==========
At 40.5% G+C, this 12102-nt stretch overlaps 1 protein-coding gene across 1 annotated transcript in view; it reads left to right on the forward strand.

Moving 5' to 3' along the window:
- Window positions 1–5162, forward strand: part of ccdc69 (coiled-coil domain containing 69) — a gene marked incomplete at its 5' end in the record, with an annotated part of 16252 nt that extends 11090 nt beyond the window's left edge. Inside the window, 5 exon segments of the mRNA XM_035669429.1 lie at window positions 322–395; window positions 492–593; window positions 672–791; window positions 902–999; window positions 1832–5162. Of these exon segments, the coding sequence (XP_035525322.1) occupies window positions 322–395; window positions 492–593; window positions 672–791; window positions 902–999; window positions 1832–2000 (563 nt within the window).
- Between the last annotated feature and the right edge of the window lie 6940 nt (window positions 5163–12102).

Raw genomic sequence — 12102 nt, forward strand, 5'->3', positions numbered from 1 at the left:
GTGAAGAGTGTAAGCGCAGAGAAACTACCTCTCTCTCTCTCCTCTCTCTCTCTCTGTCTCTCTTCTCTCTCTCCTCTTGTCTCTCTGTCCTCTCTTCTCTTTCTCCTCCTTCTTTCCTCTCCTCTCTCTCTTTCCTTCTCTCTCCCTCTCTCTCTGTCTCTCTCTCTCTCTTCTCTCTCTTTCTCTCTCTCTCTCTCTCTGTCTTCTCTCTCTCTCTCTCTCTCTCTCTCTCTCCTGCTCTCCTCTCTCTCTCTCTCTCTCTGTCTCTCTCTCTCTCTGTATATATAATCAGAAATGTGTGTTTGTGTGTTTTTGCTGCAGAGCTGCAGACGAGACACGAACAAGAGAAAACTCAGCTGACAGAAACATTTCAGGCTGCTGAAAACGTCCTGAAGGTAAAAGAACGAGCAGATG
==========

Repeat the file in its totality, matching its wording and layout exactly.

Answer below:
At 40.5% G+C, this 12102-nt stretch overlaps 1 protein-coding gene across 1 annotated transcript in view; it reads left to right on the forward strand.

Moving 5' to 3' along the window:
- Window positions 1–5162, forward strand: part of ccdc69 (coiled-coil domain containing 69) — a gene marked incomplete at its 5' end in the record, with an annotated part of 16252 nt that extends 11090 nt beyond the window's left edge. Inside the window, 5 exon segments of the mRNA XM_035669429.1 lie at window positions 322–395; window positions 492–593; window positions 672–791; window positions 902–999; window positions 1832–5162. Of these exon segments, the coding sequence (XP_035525322.1) occupies window positions 322–395; window positions 492–593; window positions 672–791; window positions 902–999; window positions 1832–2000 (563 nt within the window).
- Between the last annotated feature and the right edge of the window lie 6940 nt (window positions 5163–12102).

Raw genomic sequence — 12102 nt, forward strand, 5'->3', positions numbered from 1 at the left:
GTGAAGAGTGTAAGCGCAGAGAAACTACCTCTCTCTCTCTCCTCTCTCTCTCTCTGTCTCTCTTCTCTCTCTCCTCTTGTCTCTCTGTCCTCTCTTCTCTTTCTCCTCCTTCTTTCCTCTCCTCTCTCTCTTTCCTTCTCTCTCCCTCTCTCTCTGTCTCTCTCTCTCTCTTCTCTCTCTTTCTCTCTCTCTCTCTCTCTGTCTTCTCTCTCTCTCTCTCTCTCTCTCTCTCTCCTGCTCTCCTCTCTCTCTCTCTCTCTCTGTCTCTCTCTCTCTCTGTATATATAATCAGAAATGTGTGTTTGTGTGTTTTTGCTGCAGAGCTGCAGACGAGACACGAACAAGAGAAAACTCAGCTGACAGAAACATTTCAGGCTGCTGAAAACGTCCTGAAGGTAAAAGAACGAGCAGATG